The Imperial Triumph of Amiens

Nick Lloyd revisits John Terraine’s article on the decisive Allied victory at Amiens in 1918 and asks why this remarkable military achievement is not as well known as the first day of the Somme.

 8 August 1918 by Will Longstaff, showing German prisoners of war being led towards AmiensFor the historian John Terraine, who fought a long and lonely battle to rescue the reputation of Field Marshal Sir Douglas Haig – commonly caricatured as a ‘butcher and bungler’ – the Battle of Amiens was his vindication. In his article for History Today, written in 1958, Terraine revisited the scene of the infamous ‘black day’ of the German army on August 8th, 1918. As Terraine reminds us, this battle was a far cry from the barren, bloody results of the first day on the Somme, July 1st, 1916, when the British army suffered its worst day. According to Terraine, Amiens was a triumph of ‘planning and method … of co-ordination and cunning; of the valour and efficiency of the British artillery and tanks; and of the courage, initiative and dash of the infantry’.

Much of what Terraine wrote still stands. Amiens was a decisive moment, kicking off Marshal Ferdinand Foch’s ‘series of movements’ that would end with the German government appealing for peace negotiations on October 3rd (an essential prelude to the Armistice on November 11th). Amiens was a perfect demonstration of not only how effective British and Commonwealth forces had become by 1918 – developing an embryonic blitzkrieg – but also how the German army had no answer to this kind of combined, all-arms approach to warfare.

Purists will be offended by Terraine’s failure to explain the role of  the French army at Amiens (which extended the attack to the south), but more intriguing is the sidelining of Sir Arthur Currie’s Canadian Corps. Indeed, Terraine’s focus on generals Rawlinson and Monash (although not incorrect in itself) seems to miss how important the Canadians were to the battle; it would be true to say that they made the Battle of Amiens. Their four divisions in line, deployed in the centre along the Amiens-Roye Road, formed the spearhead of the assault. At the end of the day they had driven eight miles into the position of the German Second Army.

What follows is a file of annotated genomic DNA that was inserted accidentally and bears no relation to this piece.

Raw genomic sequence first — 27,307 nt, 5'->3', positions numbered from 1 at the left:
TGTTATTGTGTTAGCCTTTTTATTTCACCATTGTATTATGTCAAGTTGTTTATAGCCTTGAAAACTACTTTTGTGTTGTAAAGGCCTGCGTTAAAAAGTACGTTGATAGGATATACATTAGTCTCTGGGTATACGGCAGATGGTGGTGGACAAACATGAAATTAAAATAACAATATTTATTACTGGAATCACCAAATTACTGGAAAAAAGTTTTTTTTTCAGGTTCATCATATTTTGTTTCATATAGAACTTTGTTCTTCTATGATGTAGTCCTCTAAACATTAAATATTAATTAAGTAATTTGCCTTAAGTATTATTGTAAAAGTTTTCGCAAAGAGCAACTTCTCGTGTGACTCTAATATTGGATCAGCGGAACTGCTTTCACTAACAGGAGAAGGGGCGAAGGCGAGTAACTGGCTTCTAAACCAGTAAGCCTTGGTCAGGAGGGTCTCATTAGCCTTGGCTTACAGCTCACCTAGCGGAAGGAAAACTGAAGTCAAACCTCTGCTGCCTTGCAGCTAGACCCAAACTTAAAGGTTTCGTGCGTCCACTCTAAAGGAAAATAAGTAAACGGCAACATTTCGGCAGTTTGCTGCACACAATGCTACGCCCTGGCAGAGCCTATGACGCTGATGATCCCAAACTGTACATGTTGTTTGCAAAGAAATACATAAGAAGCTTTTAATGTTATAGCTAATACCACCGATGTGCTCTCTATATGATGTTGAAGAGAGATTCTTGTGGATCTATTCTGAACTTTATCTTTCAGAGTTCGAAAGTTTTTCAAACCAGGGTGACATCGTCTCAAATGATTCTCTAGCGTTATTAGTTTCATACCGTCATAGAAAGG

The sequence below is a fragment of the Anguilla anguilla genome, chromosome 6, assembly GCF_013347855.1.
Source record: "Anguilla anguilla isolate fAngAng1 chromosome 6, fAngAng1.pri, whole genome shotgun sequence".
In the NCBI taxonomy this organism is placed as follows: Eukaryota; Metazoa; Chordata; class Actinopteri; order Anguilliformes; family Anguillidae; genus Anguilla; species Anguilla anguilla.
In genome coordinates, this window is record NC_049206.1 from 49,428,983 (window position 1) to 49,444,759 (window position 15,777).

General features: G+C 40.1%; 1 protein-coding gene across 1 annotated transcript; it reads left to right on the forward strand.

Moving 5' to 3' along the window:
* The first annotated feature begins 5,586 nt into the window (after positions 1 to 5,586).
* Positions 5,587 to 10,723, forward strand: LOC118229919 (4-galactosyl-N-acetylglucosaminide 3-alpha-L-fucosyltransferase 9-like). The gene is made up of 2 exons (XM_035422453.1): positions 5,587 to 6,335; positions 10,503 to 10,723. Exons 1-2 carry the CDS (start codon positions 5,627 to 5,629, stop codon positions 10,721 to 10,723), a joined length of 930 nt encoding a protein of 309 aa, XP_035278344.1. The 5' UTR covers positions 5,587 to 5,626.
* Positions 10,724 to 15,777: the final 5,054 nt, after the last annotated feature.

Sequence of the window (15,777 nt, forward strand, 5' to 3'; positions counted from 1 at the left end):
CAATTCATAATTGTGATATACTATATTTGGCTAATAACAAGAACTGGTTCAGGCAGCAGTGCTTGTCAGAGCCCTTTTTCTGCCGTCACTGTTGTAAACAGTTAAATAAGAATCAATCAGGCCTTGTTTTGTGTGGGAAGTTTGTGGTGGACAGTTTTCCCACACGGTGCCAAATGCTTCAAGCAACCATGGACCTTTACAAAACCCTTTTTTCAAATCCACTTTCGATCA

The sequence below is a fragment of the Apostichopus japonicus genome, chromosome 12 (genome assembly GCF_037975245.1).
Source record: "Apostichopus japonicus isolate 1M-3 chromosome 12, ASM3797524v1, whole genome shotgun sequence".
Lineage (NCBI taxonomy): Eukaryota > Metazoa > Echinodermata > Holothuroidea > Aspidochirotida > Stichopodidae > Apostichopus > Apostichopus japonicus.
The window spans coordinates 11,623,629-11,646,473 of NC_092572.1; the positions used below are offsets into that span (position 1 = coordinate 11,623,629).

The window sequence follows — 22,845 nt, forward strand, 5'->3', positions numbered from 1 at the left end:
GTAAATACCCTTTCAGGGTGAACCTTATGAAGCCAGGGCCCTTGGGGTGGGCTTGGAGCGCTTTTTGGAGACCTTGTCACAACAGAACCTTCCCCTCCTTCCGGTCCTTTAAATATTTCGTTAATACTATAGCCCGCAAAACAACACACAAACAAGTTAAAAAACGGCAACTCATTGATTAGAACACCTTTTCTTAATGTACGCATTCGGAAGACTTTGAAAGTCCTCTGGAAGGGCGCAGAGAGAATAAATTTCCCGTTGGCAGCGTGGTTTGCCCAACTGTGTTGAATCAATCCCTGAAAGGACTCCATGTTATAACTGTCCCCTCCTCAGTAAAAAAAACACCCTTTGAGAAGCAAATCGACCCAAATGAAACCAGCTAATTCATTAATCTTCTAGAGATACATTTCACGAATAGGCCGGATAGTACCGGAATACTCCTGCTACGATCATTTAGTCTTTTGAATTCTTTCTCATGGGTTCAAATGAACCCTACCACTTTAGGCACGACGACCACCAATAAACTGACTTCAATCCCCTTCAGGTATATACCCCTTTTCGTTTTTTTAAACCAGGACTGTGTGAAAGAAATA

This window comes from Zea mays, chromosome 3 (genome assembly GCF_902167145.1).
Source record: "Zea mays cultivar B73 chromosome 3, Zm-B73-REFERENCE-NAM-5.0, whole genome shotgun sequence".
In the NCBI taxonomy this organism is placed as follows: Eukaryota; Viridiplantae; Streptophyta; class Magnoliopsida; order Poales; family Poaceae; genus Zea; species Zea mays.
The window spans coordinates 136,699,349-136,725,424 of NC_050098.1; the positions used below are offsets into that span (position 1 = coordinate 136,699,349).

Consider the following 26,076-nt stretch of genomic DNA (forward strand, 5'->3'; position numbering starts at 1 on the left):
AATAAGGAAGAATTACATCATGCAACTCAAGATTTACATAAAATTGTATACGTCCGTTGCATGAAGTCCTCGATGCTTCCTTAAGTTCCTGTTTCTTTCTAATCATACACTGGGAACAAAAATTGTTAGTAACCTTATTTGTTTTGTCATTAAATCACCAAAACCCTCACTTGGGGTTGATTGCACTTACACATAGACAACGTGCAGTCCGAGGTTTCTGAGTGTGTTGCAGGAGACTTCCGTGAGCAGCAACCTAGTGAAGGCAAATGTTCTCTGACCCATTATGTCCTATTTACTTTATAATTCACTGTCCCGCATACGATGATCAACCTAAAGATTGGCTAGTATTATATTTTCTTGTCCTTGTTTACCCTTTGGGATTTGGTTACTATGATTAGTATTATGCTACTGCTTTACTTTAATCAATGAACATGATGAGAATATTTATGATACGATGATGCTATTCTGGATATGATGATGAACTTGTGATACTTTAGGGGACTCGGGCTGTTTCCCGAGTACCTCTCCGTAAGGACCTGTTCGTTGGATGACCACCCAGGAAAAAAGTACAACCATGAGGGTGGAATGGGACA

Notwithstanding these quibbles, Terraine’s article, with its focus on training and planning and the coordination of firepower and manoeuvre, prefigures much of the debates that would take place in the 1990s and beyond about the nature of change and development in the British Expeditionary Force (the ‘learning curve’). While the military effort of the ‘white dominions’ – Australia, New Zealand and Canada – has been widely praised (with Canadians being justifiably proud of their tag as the ‘shock army of the British Empire’), the humble British Tommy has often been left behind. Since Terraine wrote his article, however, much work has been done to rectify this imbalance.

In contrast to Terraine, who relied mainly on published, secondary sources, a generation of historians have mined the archival record and written detailed studies of many aspects of this story: anything from corps command to individual battles; the development of artillery tactics to logistics, as well as forensic examinations of individual formations, from battalions to divisions. This corpus of knowledge has helped to bring out the complexity of the ‘learning curve’, while helping historians to understand the variety of responses to the Western Front from across the army. It has also helped to move the focus away from Haig (and other senior commanders) onto how the army as a whole adapted to the series of challenges it faced between 1914 and 1918.

Nevertheless, Terraine’s mission to move the conventional wisdom of the war on from July 1st, 1916 remains to be fulfilled. The explosion of interest in the centenary in recent months offers an opportunity to revisit this, but there are concerns that the commemoration will still be dominated by ideas of futility and sacrifice, not victory. Indeed, in January 2013 the President of the Western Front Association, Professor Peter Simkins, called upon the government to include Amiens in its commemorations. He argued that ‘to accord Amiens, a victory, the same status as the first day on the Somme, a defeat, would be a significant step in the right direction. The current official programme is as bizarre as marking the centenary of the Second World War by commemorating the Fall of France but not D-Day’. Whether Amiens will ever become as widely recognised as the Somme remains to be seen.

Nick Lloyd is author of Hundred Days: The End of the Great War (Viking, 2013).